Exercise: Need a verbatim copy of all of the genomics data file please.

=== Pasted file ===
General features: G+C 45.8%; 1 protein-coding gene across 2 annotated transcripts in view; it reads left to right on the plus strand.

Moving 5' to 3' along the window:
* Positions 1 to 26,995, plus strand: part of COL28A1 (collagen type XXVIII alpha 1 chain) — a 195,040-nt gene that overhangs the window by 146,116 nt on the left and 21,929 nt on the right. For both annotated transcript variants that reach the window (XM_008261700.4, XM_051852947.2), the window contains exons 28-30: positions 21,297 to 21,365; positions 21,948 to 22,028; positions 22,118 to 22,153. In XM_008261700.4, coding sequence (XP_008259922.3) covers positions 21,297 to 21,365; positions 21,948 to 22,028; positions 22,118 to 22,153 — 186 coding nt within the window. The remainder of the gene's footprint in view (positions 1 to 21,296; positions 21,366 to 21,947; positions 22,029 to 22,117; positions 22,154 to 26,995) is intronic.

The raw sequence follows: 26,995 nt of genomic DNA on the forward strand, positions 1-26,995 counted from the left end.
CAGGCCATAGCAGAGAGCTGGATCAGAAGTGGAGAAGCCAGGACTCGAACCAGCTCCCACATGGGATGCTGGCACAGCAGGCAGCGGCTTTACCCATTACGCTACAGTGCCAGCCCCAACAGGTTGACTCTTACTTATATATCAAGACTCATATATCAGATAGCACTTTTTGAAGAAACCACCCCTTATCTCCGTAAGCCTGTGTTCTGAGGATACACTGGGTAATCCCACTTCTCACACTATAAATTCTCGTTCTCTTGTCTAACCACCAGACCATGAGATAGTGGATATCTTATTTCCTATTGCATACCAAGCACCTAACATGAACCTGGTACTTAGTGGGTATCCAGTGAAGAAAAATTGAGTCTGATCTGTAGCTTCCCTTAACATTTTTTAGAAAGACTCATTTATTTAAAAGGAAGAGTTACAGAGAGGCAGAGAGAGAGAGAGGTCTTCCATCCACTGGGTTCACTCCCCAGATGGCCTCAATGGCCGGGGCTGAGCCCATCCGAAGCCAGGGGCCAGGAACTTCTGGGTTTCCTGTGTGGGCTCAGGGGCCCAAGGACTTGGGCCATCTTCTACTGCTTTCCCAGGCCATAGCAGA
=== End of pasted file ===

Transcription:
General features: G+C 45.8%; 1 protein-coding gene across 2 annotated transcripts in view; it reads left to right on the plus strand.

Moving 5' to 3' along the window:
* Positions 1 to 26,995, plus strand: part of COL28A1 (collagen type XXVIII alpha 1 chain) — a 195,040-nt gene that overhangs the window by 146,116 nt on the left and 21,929 nt on the right. For both annotated transcript variants that reach the window (XM_008261700.4, XM_051852947.2), the window contains exons 28-30: positions 21,297 to 21,365; positions 21,948 to 22,028; positions 22,118 to 22,153. In XM_008261700.4, coding sequence (XP_008259922.3) covers positions 21,297 to 21,365; positions 21,948 to 22,028; positions 22,118 to 22,153 — 186 coding nt within the window. The remainder of the gene's footprint in view (positions 1 to 21,296; positions 21,366 to 21,947; positions 22,029 to 22,117; positions 22,154 to 26,995) is intronic.

The raw sequence follows: 26,995 nt of genomic DNA on the forward strand, positions 1-26,995 counted from the left end.
CAGGCCATAGCAGAGAGCTGGATCAGAAGTGGAGAAGCCAGGACTCGAACCAGCTCCCACATGGGATGCTGGCACAGCAGGCAGCGGCTTTACCCATTACGCTACAGTGCCAGCCCCAACAGGTTGACTCTTACTTATATATCAAGACTCATATATCAGATAGCACTTTTTGAAGAAACCACCCCTTATCTCCGTAAGCCTGTGTTCTGAGGATACACTGGGTAATCCCACTTCTCACACTATAAATTCTCGTTCTCTTGTCTAACCACCAGACCATGAGATAGTGGATATCTTATTTCCTATTGCATACCAAGCACCTAACATGAACCTGGTACTTAGTGGGTATCCAGTGAAGAAAAATTGAGTCTGATCTGTAGCTTCCCTTAACATTTTTTAGAAAGACTCATTTATTTAAAAGGAAGAGTTACAGAGAGGCAGAGAGAGAGAGAGGTCTTCCATCCACTGGGTTCACTCCCCAGATGGCCTCAATGGCCGGGGCTGAGCCCATCCGAAGCCAGGGGCCAGGAACTTCTGGGTTTCCTGTGTGGGCTCAGGGGCCCAAGGACTTGGGCCATCTTCTACTGCTTTCCCAGGCCATAGCAGA